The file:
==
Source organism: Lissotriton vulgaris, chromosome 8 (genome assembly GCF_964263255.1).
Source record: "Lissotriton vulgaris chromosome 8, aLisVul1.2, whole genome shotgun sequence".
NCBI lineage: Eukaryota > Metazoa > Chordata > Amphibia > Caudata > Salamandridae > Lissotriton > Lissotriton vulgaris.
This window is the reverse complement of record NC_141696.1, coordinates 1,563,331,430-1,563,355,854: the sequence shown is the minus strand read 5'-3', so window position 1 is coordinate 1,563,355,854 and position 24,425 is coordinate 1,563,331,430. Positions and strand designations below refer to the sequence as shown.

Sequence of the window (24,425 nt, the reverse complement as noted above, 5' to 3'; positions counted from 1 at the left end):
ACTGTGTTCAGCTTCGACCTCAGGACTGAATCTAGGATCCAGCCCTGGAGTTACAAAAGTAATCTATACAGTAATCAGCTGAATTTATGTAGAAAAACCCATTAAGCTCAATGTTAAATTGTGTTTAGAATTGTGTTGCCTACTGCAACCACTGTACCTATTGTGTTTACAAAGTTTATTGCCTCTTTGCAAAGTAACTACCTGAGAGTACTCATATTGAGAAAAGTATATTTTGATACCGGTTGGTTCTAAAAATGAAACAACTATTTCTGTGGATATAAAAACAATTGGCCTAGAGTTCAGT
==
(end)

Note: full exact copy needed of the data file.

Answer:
Source organism: Lissotriton vulgaris, chromosome 8 (genome assembly GCF_964263255.1).
Source record: "Lissotriton vulgaris chromosome 8, aLisVul1.2, whole genome shotgun sequence".
NCBI lineage: Eukaryota > Metazoa > Chordata > Amphibia > Caudata > Salamandridae > Lissotriton > Lissotriton vulgaris.
This window is the reverse complement of record NC_141696.1, coordinates 1,563,331,430-1,563,355,854: the sequence shown is the minus strand read 5'-3', so window position 1 is coordinate 1,563,355,854 and position 24,425 is coordinate 1,563,331,430. Positions and strand designations below refer to the sequence as shown.

Sequence of the window (24,425 nt, the reverse complement as noted above, 5' to 3'; positions counted from 1 at the left end):
ACTGTGTTCAGCTTCGACCTCAGGACTGAATCTAGGATCCAGCCCTGGAGTTACAAAAGTAATCTATACAGTAATCAGCTGAATTTATGTAGAAAAACCCATTAAGCTCAATGTTAAATTGTGTTTAGAATTGTGTTGCCTACTGCAACCACTGTACCTATTGTGTTTACAAAGTTTATTGCCTCTTTGCAAAGTAACTACCTGAGAGTACTCATATTGAGAAAAGTATATTTTGATACCGGTTGGTTCTAAAAATGAAACAACTATTTCTGTGGATATAAAAACAATTGGCCTAGAGTTCAGT